Daily Champion (Lagos)
October 4, 2006
Posted to the web October 4, 2006
LAST Tuesday, September 26, one of Nigeria's most profound, versatile, and enduring creative writers marked his 85th birthday.
The birthday was a celebration of a lifetime of excellence not just of literary excellence, but also achievements in areas so crowded that lesser mortal would have found little or no time to think, not to talk of thoughts in writing and book forms.
Between stints as teacher, forester, pharmacist, Board chairmanships, Information, Federal Radio Corporation of Nigeria (FRCN) (1961-1967) and Director General of defunct Broadcasting Corporation of 'Biafra' (BCB) (1967-1970), Cyprian Ekwensi found time to publish about 40 books beginning with Ikolo and Wrestler and The Leopard's Claw, both in 1947.
Ekwensi's most memorable output were, of course, the handful of The Passport of Mallam Ilia. The Drummer Boy, An African Night's Entertainment, Burning Grass and the then scandalous Jagua Nana (1961) that chronicled the adventures, schemings and prurience of urban living with the courtesan nicknamed Jagua Nana because of her volumptious, open-air swagger.
Until Jagua Nana, (1961) Nigerian authors, except in Onitsha-market formats had never openly explored the underworld of modern Nigeria and the socio-cultural dynamics that were imperatively shaping our 20th century post-independence behaviours, and the effects of urbanisation. Cyprian Ekwensi brought this sociological awareness to consciousness of his reading public.
Though, most of his more unpopular works were done before the civil war (1967-70) Ekwensi bounced back with other underground gems of stories like the Samankwe series 1973 and 1975. Many more books including Jaguar Nana's Daughter (1985). Remarkably, Ekwensi is still writing, publishing, running things in general, at 85 years young. Friends and well-wishers (including this Newspaper) had gathered last week, almost reverentially, to honour this resolute chronicler who has enriched the collective memories of Nigerians through his selfless, non-hankering writing endeavours.
The composition, and make up of those who gathered from all over Nigeria demonstrated Ekwensi's cultural spread and acknolwedgement. This is not surprising considering the writer's 'triple heritage' of these great Nigerian cultures by birth and association.
Ekwensi was born in Minna, present Niger State in 1921. He attended Government Colleges in Jos (1931-1936) and Ibadan (1936-1941) and then went to Achimota College Ghana in 1943.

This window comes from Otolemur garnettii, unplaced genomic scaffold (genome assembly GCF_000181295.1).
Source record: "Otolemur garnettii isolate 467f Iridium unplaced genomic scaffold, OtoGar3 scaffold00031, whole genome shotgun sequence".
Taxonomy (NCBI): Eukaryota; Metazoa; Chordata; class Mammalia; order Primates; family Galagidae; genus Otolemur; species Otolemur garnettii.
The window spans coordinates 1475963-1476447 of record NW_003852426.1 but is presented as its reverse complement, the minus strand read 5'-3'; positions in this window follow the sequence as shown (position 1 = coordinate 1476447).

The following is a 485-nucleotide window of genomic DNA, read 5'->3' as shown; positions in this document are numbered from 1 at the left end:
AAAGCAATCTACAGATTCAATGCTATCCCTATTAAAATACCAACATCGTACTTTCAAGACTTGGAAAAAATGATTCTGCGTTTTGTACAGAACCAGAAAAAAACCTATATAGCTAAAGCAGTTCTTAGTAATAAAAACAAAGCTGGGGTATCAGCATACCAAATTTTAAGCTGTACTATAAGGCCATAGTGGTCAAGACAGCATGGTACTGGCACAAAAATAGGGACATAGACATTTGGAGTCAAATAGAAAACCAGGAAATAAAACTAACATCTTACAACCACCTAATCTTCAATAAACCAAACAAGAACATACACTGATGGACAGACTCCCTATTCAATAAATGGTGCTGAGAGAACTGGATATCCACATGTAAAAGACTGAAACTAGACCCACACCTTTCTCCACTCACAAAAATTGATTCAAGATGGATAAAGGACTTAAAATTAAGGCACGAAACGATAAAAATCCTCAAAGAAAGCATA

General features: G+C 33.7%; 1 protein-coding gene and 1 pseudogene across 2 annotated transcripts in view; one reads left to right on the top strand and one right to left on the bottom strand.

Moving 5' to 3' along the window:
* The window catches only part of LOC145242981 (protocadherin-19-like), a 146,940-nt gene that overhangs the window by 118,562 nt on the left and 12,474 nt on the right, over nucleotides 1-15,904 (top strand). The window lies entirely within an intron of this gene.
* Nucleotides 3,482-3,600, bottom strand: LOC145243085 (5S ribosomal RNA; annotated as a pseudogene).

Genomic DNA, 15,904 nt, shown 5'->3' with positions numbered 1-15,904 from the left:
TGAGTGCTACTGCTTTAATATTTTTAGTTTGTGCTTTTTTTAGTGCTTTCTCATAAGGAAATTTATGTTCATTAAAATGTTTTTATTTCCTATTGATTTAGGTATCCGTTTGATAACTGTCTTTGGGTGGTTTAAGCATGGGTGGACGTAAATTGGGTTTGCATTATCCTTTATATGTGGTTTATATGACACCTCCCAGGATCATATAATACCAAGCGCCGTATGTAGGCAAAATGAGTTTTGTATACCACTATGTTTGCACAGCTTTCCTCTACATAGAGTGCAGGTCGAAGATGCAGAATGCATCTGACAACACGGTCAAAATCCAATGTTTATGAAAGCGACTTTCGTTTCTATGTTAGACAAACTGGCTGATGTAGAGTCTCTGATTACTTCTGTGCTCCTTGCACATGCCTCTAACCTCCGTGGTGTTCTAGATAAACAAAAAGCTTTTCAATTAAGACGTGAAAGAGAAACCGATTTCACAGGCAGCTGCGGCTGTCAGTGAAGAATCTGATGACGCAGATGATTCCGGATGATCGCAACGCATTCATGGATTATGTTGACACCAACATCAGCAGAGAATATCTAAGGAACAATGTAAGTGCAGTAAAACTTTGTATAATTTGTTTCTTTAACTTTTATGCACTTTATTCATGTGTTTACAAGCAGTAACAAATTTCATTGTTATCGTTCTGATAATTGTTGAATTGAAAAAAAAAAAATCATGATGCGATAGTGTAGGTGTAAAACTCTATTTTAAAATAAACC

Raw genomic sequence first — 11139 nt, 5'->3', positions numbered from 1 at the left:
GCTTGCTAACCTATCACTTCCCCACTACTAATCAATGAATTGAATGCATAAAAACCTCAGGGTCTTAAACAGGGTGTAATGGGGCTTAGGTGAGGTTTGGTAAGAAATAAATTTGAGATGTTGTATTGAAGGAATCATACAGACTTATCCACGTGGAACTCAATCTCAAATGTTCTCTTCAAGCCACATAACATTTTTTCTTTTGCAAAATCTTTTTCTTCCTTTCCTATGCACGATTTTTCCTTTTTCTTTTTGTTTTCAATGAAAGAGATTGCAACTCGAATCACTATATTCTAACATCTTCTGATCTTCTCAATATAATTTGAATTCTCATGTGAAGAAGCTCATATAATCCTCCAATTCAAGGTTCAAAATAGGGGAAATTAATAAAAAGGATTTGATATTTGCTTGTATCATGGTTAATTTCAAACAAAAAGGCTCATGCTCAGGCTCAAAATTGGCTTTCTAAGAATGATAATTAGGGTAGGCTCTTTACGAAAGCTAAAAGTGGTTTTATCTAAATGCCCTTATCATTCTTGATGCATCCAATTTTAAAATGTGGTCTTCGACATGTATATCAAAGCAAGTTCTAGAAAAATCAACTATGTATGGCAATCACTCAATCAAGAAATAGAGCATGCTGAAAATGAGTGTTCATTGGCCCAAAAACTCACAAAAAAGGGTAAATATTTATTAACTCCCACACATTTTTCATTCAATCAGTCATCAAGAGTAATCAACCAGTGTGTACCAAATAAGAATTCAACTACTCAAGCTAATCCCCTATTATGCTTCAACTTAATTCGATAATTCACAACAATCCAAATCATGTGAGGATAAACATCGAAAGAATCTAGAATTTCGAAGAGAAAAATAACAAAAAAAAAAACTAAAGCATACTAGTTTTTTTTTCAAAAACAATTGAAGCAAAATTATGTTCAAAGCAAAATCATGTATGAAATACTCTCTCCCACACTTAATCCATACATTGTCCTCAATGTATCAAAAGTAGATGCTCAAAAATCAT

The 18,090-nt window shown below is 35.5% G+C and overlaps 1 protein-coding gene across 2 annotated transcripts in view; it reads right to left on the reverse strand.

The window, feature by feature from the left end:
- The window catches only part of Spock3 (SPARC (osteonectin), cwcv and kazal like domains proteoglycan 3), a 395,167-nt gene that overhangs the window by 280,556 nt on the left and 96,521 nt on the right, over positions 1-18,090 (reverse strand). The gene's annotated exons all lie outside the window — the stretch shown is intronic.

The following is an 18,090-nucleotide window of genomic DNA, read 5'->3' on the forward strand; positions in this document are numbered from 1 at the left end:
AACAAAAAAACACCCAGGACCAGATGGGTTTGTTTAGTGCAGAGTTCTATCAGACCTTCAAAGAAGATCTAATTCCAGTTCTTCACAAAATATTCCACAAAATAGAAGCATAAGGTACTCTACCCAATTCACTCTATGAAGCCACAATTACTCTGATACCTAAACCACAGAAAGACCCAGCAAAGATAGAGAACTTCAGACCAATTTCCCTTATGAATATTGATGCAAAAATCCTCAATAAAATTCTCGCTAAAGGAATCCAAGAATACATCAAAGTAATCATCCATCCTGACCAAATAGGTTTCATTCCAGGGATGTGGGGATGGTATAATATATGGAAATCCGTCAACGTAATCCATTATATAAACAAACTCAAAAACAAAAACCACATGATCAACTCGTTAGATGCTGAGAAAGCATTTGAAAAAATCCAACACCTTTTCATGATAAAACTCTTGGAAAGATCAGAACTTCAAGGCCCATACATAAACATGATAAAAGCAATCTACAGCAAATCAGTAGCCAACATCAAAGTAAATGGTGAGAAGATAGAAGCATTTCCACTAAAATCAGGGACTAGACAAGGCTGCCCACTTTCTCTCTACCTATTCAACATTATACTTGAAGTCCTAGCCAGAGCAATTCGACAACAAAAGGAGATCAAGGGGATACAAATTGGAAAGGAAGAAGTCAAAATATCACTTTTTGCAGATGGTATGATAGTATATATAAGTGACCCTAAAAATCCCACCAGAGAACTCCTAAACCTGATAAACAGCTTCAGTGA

Ekwensi later read pharmacy at Yaba College (as it was then called) and University of London between 1951-1956.
In between this training and re-training Ekwensi taught school at Igbobi College Yaba, (1947-51), lectured at the School of Pharmacy in Lagos and a superintendent of Nigeria Medical Services until 1957. From then, Ekwensi was Head of Features, NBC/FRCN till 1967, as first Nigerian Director of Information (FRCN) 1961-1967 when the civil war broke out.
Ekwensi's relevance as a man may well have depended on the books and stories that he wrote. Nevertheless, the author did equally well in his day-life as administrator, informatist, publicist and businessman.
Ekwensi has lived the fruitful, frill-less life of all sages of history who let their actions speak in their honour rather than speak up for themselves.
Cyprian has not gone un-noticed by his country and international community that have bestowed on him certain honours which include the order as Member Federal Republic (MFR) in 2001, and induction into the Nigerian Academy of Arts in 2005.
All the same there are grounds to believe that the exact worth and relevance of this pan-Nigerian writer whose arresting depiction of our various cultural realities, have been under-stated.
There are speculations that a university chair may be established in Ekwensi's honour. This is all very welcome as ways towards the immortalisation of this author that captured the spirit of his times as well as other renowned practitioners of literacy realism.
Which ever way the argument goes, Cyprian Ekwensi's place in the pantheon of writers that have reported the 20th century to Nigerians, is well assured.
While writers like Wole Soyinka, Chinua Achebe, explored in their works the cultural , political and intellectual realities of the past, and future, Ekwensi showed us ourselves in our natural habitats and how they were shaping our sociology in post-colonial Nigeria.
There in lies the ultimate relevance of Ekwensi to our times. For this, we salute this All-Nigerian writer.
We wish Ekwensi many more years of productive life.
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Photos from http://www.cirddoc.org/images/cyprian.jpg